Friday, November 23, 2012

Lehigh Gap

The day after Thanksgiving was a perfect day to be out of the mall and on to the trail! Hiking and spending time outdoors is a great way to continue to celebrate this beautiful time of year, give gratitude, and work off some of yesterday's calories!

And so our hike begins... Pennsylvania is known for having some of the rockiest sections of the Appalachian Trail.

We did a bit of rock scrambling to view the river below.

White blazes mark the Appalachian Trail.

I CAN rock scramble, I CAN rock scramble! (photo by Rich)

Still more rocks to traverse...

A beautiful view of the section of trail known as Devil's Pulpit.

The climb was worth it!

I ran into my high school biology teacher Dan Kunkle with a group of students learning about the mountain! I had not seen him since high school. Dan's work with the Lehigh Gap Nature Center has been instrumental in protecting and restoring this area which has been so badly damaged by industrial pollution from zinc smelting. Huge sections of this area were completely barren before restoration projects began. (photo by Rich)

After our rock scramble, we are treated to a flat, beautiful section of trail beginning to recover from the pollution damage.

Fields of golden grasses....

Palmerton below...

Here you can see some of the damage: dead trees and barren landscapes.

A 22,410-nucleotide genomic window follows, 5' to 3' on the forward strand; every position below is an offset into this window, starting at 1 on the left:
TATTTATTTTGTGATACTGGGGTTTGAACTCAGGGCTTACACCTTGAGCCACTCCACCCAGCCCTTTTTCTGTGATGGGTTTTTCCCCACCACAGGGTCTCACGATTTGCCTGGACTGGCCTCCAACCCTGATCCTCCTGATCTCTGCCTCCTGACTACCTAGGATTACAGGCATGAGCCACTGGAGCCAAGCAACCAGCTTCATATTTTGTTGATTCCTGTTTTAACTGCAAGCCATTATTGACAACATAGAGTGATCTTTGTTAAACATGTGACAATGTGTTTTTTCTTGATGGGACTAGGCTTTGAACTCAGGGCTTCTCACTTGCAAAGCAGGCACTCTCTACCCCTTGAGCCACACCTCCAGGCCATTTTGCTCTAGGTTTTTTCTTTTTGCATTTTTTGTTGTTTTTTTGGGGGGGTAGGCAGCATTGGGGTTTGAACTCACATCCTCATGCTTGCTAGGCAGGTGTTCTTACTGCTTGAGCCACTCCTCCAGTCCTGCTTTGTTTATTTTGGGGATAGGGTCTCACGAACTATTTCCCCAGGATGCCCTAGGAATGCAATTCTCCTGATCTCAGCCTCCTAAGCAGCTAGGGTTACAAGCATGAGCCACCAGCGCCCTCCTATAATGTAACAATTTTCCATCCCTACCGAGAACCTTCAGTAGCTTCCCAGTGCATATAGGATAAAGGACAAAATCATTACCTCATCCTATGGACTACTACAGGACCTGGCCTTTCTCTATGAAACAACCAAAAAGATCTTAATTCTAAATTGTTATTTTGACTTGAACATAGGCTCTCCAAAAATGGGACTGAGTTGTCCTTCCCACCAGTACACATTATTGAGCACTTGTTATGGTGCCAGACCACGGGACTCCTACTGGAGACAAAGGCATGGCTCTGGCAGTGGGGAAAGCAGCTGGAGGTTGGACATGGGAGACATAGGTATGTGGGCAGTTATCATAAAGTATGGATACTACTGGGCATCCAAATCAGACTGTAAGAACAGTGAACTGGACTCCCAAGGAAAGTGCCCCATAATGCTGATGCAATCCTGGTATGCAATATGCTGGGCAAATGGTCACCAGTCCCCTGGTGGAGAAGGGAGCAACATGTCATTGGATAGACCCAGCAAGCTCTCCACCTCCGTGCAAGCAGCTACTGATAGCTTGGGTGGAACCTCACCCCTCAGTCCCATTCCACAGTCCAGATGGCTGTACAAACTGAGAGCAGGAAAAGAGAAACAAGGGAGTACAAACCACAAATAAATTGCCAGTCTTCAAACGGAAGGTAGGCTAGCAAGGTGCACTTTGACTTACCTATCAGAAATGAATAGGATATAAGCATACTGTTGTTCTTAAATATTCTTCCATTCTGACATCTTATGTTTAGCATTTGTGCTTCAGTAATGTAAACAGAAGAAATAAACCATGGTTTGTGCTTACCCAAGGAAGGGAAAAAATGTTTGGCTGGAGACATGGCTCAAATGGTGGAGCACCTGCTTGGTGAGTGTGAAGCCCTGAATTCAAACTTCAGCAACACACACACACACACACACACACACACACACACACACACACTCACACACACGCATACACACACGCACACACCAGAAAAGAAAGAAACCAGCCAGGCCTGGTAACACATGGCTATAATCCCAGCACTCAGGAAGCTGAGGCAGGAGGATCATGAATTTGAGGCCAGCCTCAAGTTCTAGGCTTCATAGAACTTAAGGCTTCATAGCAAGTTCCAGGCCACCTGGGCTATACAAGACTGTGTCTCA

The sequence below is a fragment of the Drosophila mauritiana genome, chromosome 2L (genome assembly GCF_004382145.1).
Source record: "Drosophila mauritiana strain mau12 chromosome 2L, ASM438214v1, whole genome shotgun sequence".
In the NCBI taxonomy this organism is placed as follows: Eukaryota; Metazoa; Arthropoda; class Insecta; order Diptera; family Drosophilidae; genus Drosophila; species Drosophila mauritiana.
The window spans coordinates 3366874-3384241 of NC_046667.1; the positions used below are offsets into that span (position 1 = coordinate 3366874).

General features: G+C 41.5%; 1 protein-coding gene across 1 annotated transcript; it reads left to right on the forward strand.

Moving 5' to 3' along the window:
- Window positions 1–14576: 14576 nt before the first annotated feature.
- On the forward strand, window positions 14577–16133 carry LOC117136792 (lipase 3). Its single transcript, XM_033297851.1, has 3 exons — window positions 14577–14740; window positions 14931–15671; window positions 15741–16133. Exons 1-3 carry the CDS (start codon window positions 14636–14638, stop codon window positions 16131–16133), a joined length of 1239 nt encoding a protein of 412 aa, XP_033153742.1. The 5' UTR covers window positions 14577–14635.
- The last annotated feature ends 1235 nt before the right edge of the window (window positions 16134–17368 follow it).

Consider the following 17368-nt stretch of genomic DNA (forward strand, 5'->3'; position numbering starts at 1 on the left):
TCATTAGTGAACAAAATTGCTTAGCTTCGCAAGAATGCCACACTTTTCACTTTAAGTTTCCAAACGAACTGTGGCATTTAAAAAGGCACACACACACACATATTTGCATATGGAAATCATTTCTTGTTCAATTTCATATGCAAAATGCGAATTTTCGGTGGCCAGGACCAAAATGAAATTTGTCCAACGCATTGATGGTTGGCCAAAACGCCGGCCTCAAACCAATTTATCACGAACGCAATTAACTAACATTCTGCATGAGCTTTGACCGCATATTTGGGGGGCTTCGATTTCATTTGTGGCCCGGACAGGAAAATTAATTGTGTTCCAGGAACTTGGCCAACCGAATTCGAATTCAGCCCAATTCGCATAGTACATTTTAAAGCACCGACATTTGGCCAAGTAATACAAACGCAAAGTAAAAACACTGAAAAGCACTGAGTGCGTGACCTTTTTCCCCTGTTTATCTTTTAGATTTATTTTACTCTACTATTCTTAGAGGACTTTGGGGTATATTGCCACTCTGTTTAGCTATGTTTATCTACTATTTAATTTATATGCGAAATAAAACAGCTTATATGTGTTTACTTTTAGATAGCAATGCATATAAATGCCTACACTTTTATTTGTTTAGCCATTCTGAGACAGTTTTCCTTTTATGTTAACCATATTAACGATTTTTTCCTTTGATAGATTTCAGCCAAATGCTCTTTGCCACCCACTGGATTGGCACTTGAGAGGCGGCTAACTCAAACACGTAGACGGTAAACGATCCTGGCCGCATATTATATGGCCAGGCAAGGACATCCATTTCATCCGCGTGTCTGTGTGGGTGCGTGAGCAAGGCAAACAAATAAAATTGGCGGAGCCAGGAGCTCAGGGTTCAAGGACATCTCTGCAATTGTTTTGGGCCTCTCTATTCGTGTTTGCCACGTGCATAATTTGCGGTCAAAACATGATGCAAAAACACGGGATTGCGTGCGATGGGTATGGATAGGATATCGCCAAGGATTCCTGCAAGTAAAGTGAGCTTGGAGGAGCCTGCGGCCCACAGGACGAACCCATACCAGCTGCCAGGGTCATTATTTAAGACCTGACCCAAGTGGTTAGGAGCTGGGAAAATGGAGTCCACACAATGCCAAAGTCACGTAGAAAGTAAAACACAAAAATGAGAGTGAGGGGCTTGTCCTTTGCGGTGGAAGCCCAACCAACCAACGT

Recovery is slow but certain.

Native trees are planted here and fenced in to protect them from deer.

Dead trees killed by zinc pollution. Many did not decay naturally because the environment was so barren.

Damaged areas with recovery projects in the background

Rows of tall grasses

I loved this view of the rolling mountains beyond.

I've often speculated about who lives in this house on the hill.

We're almost back! Trail is surrounded by grass fields.


Sunday, November 11, 2012

Delaware Water Gap - Dunnfield Creek Trail to Sunfish Pond

This weekend brought some unseasonably warm temperatures, perfect weather for a hike in Delaware Water Gap to experience the beauty of this area and witness the aftermath of Hurricane Sandy.

Trees are mostly all bare by now. The air smelled like pine, and our hiking was accompanied by the sounds of flowing water from Dunnfield Creek and the crunch of leaves underneath our hiking boots.

For the most part, the path was unobstructed, with a few exceptions when we had to crawl over fallen tree trunks or pick our way through a tumble of branches across the trail.

Evidence of Hurricane Sandy was everywhere.

We saw many huge fallen trees, their roots torn right out of the ground.

Sunfish Pond on a grey November day.

View of Mount Tammany

Hikers viewing the river below

A waterfall in Dunnfield Creek

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